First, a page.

DIY Race Medal & Bib Rack

DIY medal & race bib rack

One of the fun souvenirs that one receives upon completing a race is getting a medal, or being given a race bib. A lot of the obstacle course races give out medals and headbands, and a lot of the road and trail running races give out race bibs. Some road/trail races do give out medals as well, but that tends to be reserved for longer distances or for people who finish in the top 3, overall.

When one has completed several races, one quickly realizes that surely, there must be a way to turn this clutter into magic! How can one prominently display one’s accomplishments? When I did a search for custom DIY medal and race bib racks, I was not satisfied with the results. The medals would be stacked on hooks, and seldom did the racks include spaces for bibs, too. Somehow, I envisioned a two-tiered rack. It was difficult for me to describe when I was trying to find the pieces for it, but I knew what I needed:

  • some rods
  • some metal open loop hooks
  • some circular fasteners
  • a mounting piece about 2 feet by 2 feet in size
  • paint
  • a way to adhere photos to the rackclasping rings

My quest began at a dollar store, where I first searched for the circular fasteners. I kept asking the sales people for “metal rings that look like key rings” and no one could show me what I wanted. Eventually, I found what I needed at a craft store, one that sells scrapbooking supplies. It was important that the rings be able to clasp closed and open easily. Cost so far, $8.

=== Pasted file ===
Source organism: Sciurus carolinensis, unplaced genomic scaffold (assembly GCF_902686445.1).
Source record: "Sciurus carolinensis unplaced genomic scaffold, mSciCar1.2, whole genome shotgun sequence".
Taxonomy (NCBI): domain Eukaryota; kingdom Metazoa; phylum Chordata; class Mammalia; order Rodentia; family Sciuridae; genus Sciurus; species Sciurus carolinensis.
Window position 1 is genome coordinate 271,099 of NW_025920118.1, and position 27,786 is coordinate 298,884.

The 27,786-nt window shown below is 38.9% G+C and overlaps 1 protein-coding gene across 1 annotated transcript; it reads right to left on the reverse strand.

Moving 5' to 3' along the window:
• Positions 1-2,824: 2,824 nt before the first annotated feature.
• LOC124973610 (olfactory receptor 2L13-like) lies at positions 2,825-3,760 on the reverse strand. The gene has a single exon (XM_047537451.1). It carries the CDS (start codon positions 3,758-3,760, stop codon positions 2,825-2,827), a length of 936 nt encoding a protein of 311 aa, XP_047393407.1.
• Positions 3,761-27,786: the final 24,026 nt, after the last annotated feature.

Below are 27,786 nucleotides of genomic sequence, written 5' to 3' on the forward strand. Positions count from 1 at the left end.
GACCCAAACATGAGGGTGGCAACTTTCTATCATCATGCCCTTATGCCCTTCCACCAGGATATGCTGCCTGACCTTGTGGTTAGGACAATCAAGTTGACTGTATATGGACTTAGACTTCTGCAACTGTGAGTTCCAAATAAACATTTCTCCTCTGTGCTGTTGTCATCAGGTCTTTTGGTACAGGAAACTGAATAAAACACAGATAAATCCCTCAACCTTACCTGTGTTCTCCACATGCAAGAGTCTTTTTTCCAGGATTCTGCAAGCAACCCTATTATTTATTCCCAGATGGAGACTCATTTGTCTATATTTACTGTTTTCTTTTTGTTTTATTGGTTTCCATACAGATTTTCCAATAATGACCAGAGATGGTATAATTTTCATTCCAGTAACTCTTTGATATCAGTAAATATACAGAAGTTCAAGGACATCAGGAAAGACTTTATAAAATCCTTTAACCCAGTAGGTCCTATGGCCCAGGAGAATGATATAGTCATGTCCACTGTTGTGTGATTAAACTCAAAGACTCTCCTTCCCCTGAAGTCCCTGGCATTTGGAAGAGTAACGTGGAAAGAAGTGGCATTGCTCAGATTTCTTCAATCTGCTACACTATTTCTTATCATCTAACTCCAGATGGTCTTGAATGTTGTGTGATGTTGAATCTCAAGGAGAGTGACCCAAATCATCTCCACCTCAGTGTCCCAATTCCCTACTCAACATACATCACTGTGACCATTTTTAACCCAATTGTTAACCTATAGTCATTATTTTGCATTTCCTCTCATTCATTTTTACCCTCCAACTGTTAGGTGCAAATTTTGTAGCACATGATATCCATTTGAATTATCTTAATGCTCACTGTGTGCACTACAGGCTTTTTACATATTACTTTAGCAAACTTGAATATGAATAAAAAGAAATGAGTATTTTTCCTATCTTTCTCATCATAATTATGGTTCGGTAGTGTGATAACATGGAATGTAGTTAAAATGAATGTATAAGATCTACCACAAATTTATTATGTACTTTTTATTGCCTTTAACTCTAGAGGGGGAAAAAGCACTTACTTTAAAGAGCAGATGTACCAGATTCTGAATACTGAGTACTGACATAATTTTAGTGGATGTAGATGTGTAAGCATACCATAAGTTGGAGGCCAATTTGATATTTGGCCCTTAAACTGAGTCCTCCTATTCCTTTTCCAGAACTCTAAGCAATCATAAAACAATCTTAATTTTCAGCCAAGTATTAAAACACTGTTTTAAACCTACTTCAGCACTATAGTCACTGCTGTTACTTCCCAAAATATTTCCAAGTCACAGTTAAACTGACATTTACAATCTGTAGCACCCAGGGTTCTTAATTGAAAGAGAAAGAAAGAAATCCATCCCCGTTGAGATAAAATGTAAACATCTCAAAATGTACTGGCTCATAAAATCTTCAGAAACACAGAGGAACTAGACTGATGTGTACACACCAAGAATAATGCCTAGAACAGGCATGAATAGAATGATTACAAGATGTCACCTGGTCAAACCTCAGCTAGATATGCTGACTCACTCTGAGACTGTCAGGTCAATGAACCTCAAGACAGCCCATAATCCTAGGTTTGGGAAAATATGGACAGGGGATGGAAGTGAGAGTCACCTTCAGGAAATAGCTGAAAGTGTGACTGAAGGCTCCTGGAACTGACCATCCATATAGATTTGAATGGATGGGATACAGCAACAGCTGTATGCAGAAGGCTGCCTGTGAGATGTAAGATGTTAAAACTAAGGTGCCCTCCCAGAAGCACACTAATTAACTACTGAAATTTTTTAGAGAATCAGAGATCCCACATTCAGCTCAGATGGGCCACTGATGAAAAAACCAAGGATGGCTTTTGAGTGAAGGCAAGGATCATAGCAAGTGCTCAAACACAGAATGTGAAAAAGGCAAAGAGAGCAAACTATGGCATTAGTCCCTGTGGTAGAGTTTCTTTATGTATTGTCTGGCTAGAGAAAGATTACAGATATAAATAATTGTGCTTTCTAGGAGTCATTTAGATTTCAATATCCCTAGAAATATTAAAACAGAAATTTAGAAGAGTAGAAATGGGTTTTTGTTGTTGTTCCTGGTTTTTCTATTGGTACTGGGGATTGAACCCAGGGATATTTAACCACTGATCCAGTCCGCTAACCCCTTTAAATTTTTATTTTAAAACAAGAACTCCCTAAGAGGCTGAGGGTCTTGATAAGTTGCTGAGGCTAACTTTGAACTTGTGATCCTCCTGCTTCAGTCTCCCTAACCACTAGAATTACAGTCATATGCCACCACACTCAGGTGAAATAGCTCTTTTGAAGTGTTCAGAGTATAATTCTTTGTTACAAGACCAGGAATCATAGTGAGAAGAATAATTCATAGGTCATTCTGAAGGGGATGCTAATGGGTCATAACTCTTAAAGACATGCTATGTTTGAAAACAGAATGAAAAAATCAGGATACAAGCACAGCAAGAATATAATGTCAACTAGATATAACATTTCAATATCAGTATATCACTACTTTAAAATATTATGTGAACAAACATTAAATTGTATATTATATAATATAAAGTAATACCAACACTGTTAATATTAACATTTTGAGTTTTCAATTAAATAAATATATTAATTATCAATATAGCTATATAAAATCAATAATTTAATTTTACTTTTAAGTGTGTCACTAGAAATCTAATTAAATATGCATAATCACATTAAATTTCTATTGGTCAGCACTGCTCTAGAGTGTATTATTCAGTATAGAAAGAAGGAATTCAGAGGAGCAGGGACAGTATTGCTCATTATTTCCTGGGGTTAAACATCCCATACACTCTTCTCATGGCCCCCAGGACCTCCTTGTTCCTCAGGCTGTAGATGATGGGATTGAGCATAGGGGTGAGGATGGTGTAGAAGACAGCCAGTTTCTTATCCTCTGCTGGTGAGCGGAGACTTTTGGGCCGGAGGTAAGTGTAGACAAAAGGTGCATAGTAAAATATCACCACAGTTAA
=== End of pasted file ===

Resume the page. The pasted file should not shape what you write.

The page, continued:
painted dowel rodsI continued my adventure, whereby I went to Home Depot with a friend, and looked around the store to see what I might want. Metal pipes were not exactly the aesthetic I wanted, and neither was plastic PVC. I kept looking about and out of the corner of my eye, I spotted some wooden dowels. Yes! I would make it out of wood! The dowels were 4 feet long and I knew I wouldn’t need them to be that big, so my friend helped me saw the dowel in half. Bought a sanding block to sand off the edges where we blunt-sawed the thing. Knowing that I wanted the dowels to slide into some hooks, I looked around for some screw hooks that would be the correct size. Found what I wanted, and acquired those. Cost so far, $8 ($3 for the dowel and $5 for the hooks).

wood
This is the wood, and this was the paint job I gave it.

Now that I decided my rack was to be made out of wood, I went on a mission to find some scrap wood. The Home Depot only had larger pieces and ones that had already been treated. I wanted wood that was untreated so that I could paint it. Some friends suggested lumber yards, but I was not willing to procure a vehicle to head out to the industrial part of town, especially since they likely would only be open business hours. With the intent of making my way to a more local-to-me lumber shop, I was riding my bicycle home from work one afternoon and saw the back of a lumber shop that I had no idea existed! Guess when something is in your mind, all of a sudden, you see it everywhere! I promptly steered into the shop and asked the sales gentleman if he had any scrap pieces of wood, that were approximately 2 feet by 2 feet. He showed me to the pile of wood, where I plucked out the gem I was seeking! I asked him if I could put it aside to pick up on a Saturday morning, and it cost me a cool $3 !